As the process to impeach President Donald Trump accelerated, WhoWhatWhy surveys global opinion.
As the House of Representatives moved closer to impeaching President Donald Trump this week and the 2020 election looms large in the American psyche, WhoWhatWhy’s weekly series surveys world opinion of momentous events.
UK: The Guardian, Opinion — “The impeachment process serves a function that goes beyond next year’s electoral tests. It asserts the supremacy of law in a political system imperilled by a leader who believes with despotic certainty in his own immunity from criticism or sanction. It is not a partisan move against the president but a defence of the foundational principles of the American republic. To declare Mr Trump unfit for office is to anchor US democracy in a self-evident truth when it is dangerously adrift on a sea of lies.”
But Down Under there was an upbeat message for Trump…
Australia: The Sydney Morning Herald, Matthew Knott — “The impeachment articles themselves display the speaker’s risk-averse approach.
There are just two of them: fewer than have been proposed in any past presidential impeachment.
And they are written with a tight focus on Trump’s pressure campaign on Ukraine and his attempts to obstruct the impeachment inquiry itself.
There’s no mention of bribery or extortion — charges the Democrats publicly toyed with during the hearings but decided they couldn’t justify. Trump’s alleged attempts to obstruct the Mueller investigation into Russian election interference didn’t make the cut either.
Pelosi is a shrewd operator who will almost certainly marshal the votes necessary for impeachment.
It’s a punishment Democrats believe they are duty-bound to inflict.
But the prospects of Trump sustaining any serious political damage are fast fading away.”
While Spaniards thought he was in trouble…
Catching up on the news? Here's everything you need to know. #TheShortList
– Pelosi called for articles of impeachment
– Trump called Kim Jong Un "Rocket Man" (again)
– North Korea called Trump a "dotard" (again)https://t.co/bqjQyWjGFO
— Ashley Shaffer (@ashleyshafferx) December 5, 2019
Spain: La Vanguardia, Online Poll — The Spanish newspaper asked its readers, “Will Trump Manage to Overcome Impeachment?” 60 percent said No (18,000 votes).
There were historical echoes to his impeachment…
Canada: The Globe and Mail, David Shribman – In his 2017 commencement address at the U.S. Coast Guard Academy, Mr. Trump said, ‘No politician in history – and I say this with great surety – has been treated worse or more unfairly.’ In this regard, Mr. Trump is not blazing a new trail. Consider these presidential remarks: ‘Who, I ask, has suffered more for the Union than I have? … The usurpation I have been guilty of has always been standing between the people and the encroachments of power.’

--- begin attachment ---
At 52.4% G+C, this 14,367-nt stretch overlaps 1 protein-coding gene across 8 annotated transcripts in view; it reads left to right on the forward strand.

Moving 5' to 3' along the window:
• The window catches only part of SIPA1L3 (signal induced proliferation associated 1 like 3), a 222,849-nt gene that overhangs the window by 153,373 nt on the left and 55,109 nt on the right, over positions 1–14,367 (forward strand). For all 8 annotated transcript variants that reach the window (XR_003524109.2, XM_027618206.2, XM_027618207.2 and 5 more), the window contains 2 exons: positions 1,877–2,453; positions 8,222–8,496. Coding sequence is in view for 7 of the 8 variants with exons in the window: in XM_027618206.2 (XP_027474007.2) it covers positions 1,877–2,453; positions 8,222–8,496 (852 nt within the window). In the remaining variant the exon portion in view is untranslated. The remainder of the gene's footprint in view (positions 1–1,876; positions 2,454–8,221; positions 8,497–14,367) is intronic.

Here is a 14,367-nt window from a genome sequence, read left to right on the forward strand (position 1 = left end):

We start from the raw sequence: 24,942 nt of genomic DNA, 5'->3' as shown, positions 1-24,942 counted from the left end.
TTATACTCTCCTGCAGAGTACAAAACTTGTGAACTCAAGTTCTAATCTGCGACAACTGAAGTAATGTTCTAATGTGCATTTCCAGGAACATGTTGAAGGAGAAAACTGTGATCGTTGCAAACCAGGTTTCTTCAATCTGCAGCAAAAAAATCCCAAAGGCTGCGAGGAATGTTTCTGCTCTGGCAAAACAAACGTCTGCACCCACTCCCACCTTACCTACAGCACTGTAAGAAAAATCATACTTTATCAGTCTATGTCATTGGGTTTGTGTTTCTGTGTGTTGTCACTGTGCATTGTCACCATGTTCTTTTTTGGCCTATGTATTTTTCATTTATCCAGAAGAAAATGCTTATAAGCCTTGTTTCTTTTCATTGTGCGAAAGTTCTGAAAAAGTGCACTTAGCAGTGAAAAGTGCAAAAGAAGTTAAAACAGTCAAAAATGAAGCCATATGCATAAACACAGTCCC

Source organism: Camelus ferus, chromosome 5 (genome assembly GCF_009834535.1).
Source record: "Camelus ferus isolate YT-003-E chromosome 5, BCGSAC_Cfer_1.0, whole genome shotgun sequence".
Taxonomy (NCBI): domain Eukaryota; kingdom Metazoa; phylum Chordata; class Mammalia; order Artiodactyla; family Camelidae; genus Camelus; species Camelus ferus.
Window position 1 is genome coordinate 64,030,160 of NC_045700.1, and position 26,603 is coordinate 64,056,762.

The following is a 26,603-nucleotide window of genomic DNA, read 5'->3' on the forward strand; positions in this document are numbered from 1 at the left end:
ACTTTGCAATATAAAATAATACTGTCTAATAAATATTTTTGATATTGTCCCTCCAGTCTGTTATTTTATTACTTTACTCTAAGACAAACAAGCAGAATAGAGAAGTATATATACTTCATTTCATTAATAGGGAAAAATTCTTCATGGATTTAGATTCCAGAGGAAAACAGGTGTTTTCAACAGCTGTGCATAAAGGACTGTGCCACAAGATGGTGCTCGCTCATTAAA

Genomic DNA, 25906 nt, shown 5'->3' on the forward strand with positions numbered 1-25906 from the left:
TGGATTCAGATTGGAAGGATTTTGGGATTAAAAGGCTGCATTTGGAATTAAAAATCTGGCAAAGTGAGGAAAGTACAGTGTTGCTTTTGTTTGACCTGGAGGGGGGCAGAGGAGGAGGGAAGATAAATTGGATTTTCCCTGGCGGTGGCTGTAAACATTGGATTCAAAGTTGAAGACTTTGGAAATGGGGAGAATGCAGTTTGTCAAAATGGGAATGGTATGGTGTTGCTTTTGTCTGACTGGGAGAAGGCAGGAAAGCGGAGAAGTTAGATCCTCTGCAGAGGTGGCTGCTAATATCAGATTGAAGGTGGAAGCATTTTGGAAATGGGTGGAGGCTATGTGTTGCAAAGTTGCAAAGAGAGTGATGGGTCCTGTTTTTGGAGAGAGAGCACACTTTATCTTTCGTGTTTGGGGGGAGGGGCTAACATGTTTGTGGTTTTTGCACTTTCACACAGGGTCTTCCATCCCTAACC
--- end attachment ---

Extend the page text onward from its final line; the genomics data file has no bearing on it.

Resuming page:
The speaker was Andrew Johnson, in remarks to the citizens of Washington on Feb. 22, 1866, marking the birth of George Washington 134 years earlier. Two years later, in 1868, Mr. Johnson was impeached in the House but was acquitted in the Senate by a single vote.
But Trump’s place in history is assured — it isn’t a good place, however…
Ireland: Irish Times, Opinion — “What is clear, however, is Trump is a leader who relishes conflict, and will likely thrive on a battle, particularly one he is expected to win. His declaration on Twitter ‘We will win!’ when Pelosi announced the impeachment process was proceeding, is an insight into how the president views this process – as the kind of partisan fight he embraces and he believes plays well with his supporters.
This combative approach is gathering steam, with the White House running a social media ‘war-room’ designed to attack the impeachment process ‘The Founders began the Constitution with ‘We the People’ for a reason. Pelosi wants to negate the votes of 63M [million] Americans,” said the chairwoman of the Republican National Committee in a tweet that was retweeted by Donald Trump. Fox News is also locking into step, with its presenters denouncing the process…
[But] What will ultimately be remembered if the process reaches its inevitable conclusion is that Donald Trump will become the third American president to be impeached, a legacy no president wants.”
He is definitely a bit of a sketchy guy…
Middle East: Al Quds al Arabi, Opinion — “He views withholding financial aid to Ukraine at the risk of impeachment to be on par with blackmailing the American Jewish community at risk of being accused of anti-Semitism; it is all the same to him.”
And in Pyongyang it just got personal…
North Korea: KCNA website — “Trump said in a news conference and wrote in his posting that he does not think that we want to interfere in the  election, but he would keep watching, that he would be surprised if North Korea acts in a hostile way, that if [North Korea] acts in a hostile way, it would lose everything actually, and what not, thus thoughtlessly pouring out remarks and expressions that sneakily imply posing a threat on someone.
We truly cannot conceal our disappointment at this.
Such occasions inevitably clearly show that he is an old man who has lost patience.
We can see from this that Trump is very impatient now.
It seems that the time might come again when we have no choice but to call him ‘a senile dotard’ again because he is such an imprudent and erratic old man.”
Related front page panorama photo credit: Adapted by WhoWhatWhy from The White House / Flickr.